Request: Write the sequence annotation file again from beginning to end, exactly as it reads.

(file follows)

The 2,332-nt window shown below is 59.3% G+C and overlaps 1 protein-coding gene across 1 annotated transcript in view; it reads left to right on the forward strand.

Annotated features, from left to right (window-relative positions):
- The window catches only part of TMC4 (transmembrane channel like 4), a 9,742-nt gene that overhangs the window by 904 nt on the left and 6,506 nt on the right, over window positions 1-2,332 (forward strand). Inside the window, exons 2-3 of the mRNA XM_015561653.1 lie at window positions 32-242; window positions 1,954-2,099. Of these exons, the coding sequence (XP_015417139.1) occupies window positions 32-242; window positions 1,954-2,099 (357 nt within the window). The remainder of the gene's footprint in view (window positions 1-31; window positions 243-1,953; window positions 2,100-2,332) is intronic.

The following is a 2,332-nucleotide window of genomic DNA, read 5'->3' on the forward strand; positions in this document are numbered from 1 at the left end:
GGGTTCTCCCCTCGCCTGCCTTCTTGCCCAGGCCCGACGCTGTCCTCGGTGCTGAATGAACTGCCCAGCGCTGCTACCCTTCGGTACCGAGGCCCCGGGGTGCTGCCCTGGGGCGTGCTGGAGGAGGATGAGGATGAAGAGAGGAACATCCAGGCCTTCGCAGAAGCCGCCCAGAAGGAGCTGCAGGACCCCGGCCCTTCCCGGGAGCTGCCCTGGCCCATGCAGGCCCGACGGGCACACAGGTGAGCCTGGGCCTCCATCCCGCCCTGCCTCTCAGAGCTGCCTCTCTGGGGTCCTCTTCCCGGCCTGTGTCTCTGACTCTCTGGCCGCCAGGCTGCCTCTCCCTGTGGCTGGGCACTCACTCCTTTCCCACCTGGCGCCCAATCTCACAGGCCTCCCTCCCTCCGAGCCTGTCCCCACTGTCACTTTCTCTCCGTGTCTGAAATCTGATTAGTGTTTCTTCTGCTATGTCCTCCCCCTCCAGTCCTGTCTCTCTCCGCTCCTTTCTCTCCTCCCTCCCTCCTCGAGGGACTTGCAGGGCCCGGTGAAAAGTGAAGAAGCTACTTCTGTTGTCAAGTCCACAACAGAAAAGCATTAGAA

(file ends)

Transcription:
The 2,332-nt window shown below is 59.3% G+C and overlaps 1 protein-coding gene across 1 annotated transcript in view; it reads left to right on the forward strand.

Annotated features, from left to right (window-relative positions):
- The window catches only part of TMC4 (transmembrane channel like 4), a 9,742-nt gene that overhangs the window by 904 nt on the left and 6,506 nt on the right, over window positions 1-2,332 (forward strand). Inside the window, exons 2-3 of the mRNA XM_015561653.1 lie at window positions 32-242; window positions 1,954-2,099. Of these exons, the coding sequence (XP_015417139.1) occupies window positions 32-242; window positions 1,954-2,099 (357 nt within the window). The remainder of the gene's footprint in view (window positions 1-31; window positions 243-1,953; window positions 2,100-2,332) is intronic.

The following is a 2,332-nucleotide window of genomic DNA, read 5'->3' on the forward strand; positions in this document are numbered from 1 at the left end:
GGGTTCTCCCCTCGCCTGCCTTCTTGCCCAGGCCCGACGCTGTCCTCGGTGCTGAATGAACTGCCCAGCGCTGCTACCCTTCGGTACCGAGGCCCCGGGGTGCTGCCCTGGGGCGTGCTGGAGGAGGATGAGGATGAAGAGAGGAACATCCAGGCCTTCGCAGAAGCCGCCCAGAAGGAGCTGCAGGACCCCGGCCCTTCCCGGGAGCTGCCCTGGCCCATGCAGGCCCGACGGGCACACAGGTGAGCCTGGGCCTCCATCCCGCCCTGCCTCTCAGAGCTGCCTCTCTGGGGTCCTCTTCCCGGCCTGTGTCTCTGACTCTCTGGCCGCCAGGCTGCCTCTCCCTGTGGCTGGGCACTCACTCCTTTCCCACCTGGCGCCCAATCTCACAGGCCTCCCTCCCTCCGAGCCTGTCCCCACTGTCACTTTCTCTCCGTGTCTGAAATCTGATTAGTGTTTCTTCTGCTATGTCCTCCCCCTCCAGTCCTGTCTCTCTCCGCTCCTTTCTCTCCTCCCTCCCTCCTCGAGGGACTTGCAGGGCCCGGTGAAAAGTGAAGAAGCTACTTCTGTTGTCAAGTCCACAACAGAAAAGCATTAGAA